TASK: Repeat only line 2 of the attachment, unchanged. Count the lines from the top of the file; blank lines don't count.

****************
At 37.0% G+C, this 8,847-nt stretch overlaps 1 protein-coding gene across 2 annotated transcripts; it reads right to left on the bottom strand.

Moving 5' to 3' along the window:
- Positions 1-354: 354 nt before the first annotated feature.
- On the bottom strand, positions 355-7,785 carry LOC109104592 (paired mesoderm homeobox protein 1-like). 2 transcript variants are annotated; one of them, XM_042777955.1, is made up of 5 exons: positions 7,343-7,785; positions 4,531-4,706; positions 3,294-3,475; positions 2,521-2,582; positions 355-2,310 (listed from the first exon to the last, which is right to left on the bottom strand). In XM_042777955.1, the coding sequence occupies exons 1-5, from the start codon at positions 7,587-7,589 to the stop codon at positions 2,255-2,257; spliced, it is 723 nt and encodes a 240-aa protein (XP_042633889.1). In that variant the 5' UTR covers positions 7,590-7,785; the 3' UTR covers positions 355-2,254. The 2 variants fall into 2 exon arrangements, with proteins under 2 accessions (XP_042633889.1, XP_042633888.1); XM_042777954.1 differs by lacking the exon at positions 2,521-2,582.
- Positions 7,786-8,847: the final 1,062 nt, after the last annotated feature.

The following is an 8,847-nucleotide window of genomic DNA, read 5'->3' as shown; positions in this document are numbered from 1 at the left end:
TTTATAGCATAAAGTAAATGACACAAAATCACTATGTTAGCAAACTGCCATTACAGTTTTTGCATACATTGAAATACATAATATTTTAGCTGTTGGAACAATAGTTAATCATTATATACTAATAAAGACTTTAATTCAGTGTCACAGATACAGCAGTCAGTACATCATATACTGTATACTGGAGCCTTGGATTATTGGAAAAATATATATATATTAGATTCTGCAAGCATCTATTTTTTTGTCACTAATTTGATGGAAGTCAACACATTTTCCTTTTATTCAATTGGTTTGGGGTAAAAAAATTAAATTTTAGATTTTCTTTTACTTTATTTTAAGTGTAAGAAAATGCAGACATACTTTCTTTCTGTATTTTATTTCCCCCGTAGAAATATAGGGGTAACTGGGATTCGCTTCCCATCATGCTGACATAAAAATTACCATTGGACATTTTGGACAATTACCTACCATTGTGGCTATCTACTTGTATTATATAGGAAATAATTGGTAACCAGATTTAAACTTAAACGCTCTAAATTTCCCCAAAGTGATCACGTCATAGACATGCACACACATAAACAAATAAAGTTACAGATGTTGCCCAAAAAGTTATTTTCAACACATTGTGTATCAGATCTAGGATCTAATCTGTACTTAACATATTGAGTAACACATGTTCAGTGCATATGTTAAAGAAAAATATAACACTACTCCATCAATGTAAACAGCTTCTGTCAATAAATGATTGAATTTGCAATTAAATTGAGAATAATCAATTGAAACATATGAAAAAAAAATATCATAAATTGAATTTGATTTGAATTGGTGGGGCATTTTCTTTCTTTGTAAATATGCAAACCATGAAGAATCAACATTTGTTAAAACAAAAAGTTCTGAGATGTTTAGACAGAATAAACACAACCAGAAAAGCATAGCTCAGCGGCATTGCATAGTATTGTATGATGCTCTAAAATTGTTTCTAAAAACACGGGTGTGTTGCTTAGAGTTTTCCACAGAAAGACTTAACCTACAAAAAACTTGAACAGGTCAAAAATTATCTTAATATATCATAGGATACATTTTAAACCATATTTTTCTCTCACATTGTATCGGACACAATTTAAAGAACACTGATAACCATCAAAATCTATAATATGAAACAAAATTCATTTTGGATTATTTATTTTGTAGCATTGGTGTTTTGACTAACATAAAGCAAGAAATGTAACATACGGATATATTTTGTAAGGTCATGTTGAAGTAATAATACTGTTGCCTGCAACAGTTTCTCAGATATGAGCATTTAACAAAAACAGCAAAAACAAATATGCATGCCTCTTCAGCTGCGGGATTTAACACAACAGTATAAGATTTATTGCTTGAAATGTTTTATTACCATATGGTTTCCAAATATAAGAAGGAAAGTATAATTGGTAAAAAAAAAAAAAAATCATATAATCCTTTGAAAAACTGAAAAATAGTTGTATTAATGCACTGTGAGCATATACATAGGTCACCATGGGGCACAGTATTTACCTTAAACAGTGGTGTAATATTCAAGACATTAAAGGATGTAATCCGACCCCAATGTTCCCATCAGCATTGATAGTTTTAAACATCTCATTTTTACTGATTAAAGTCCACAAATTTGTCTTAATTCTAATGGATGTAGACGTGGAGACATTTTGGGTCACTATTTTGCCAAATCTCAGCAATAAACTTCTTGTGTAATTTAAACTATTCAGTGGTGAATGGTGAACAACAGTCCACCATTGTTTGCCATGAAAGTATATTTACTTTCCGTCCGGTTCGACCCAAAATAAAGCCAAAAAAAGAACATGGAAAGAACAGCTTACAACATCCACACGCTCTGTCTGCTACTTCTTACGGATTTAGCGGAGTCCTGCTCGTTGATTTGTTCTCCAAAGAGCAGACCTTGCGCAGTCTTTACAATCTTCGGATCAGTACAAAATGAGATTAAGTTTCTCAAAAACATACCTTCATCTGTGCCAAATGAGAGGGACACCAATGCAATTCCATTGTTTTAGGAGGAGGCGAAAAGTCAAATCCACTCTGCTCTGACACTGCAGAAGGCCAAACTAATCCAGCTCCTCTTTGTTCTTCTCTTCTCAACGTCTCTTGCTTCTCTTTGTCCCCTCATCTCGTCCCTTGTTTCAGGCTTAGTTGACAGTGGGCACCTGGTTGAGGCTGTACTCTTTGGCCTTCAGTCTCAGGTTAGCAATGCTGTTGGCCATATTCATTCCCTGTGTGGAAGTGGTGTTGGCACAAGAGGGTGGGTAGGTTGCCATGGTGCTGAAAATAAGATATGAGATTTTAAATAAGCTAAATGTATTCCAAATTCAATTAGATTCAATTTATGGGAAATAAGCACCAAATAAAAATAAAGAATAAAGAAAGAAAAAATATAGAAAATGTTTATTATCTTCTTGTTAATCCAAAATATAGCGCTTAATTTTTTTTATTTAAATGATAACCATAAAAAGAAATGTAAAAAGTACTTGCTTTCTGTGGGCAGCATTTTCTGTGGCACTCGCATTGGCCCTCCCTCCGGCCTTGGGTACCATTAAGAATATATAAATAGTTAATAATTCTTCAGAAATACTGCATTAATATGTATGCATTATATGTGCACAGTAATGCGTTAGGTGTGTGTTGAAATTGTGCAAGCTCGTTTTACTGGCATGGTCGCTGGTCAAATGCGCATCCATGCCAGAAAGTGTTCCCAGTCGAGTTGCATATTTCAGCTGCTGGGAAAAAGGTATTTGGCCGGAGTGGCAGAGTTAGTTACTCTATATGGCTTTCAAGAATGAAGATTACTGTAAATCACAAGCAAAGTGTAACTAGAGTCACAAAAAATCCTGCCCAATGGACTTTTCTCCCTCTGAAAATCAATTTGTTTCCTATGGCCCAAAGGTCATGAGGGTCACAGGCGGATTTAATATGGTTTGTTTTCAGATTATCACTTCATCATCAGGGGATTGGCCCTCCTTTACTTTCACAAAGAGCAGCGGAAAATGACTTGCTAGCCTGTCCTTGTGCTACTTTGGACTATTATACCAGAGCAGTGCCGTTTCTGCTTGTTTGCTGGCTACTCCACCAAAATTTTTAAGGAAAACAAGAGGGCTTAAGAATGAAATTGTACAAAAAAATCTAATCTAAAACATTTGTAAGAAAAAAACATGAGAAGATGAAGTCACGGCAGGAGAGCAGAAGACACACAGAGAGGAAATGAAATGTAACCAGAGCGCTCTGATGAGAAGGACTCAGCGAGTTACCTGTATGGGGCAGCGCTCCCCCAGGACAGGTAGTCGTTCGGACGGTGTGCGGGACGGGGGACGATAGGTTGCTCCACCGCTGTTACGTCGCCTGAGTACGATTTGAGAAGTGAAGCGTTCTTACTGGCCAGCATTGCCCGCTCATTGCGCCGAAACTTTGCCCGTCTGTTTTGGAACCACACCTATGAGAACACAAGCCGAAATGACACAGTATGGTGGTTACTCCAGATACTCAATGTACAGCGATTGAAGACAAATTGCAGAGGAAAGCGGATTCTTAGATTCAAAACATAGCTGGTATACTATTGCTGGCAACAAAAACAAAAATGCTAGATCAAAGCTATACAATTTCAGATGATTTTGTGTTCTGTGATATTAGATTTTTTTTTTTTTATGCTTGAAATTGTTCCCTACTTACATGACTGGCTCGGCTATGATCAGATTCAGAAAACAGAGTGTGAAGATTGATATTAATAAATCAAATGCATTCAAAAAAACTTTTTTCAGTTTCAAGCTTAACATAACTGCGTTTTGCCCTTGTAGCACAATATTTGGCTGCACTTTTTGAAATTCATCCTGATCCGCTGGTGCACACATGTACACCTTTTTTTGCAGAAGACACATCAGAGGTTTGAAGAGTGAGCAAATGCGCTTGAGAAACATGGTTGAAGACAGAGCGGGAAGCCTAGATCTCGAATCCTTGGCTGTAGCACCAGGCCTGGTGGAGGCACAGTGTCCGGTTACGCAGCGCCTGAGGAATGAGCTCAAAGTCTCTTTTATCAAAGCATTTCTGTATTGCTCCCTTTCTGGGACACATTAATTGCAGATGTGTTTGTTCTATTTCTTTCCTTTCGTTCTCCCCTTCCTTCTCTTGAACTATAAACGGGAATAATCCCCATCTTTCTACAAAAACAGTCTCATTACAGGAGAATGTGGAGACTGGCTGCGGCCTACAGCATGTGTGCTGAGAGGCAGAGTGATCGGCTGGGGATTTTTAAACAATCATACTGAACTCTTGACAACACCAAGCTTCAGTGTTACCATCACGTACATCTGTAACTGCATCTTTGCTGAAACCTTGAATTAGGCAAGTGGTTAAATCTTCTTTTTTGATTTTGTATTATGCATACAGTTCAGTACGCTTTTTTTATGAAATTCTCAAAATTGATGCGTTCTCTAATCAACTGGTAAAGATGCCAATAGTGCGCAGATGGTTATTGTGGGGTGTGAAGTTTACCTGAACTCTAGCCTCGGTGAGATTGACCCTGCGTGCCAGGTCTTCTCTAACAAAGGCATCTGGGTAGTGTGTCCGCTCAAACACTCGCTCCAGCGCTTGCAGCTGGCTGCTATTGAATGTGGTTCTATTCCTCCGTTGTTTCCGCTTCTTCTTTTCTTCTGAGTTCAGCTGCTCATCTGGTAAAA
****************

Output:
Moving 5' to 3' along the window: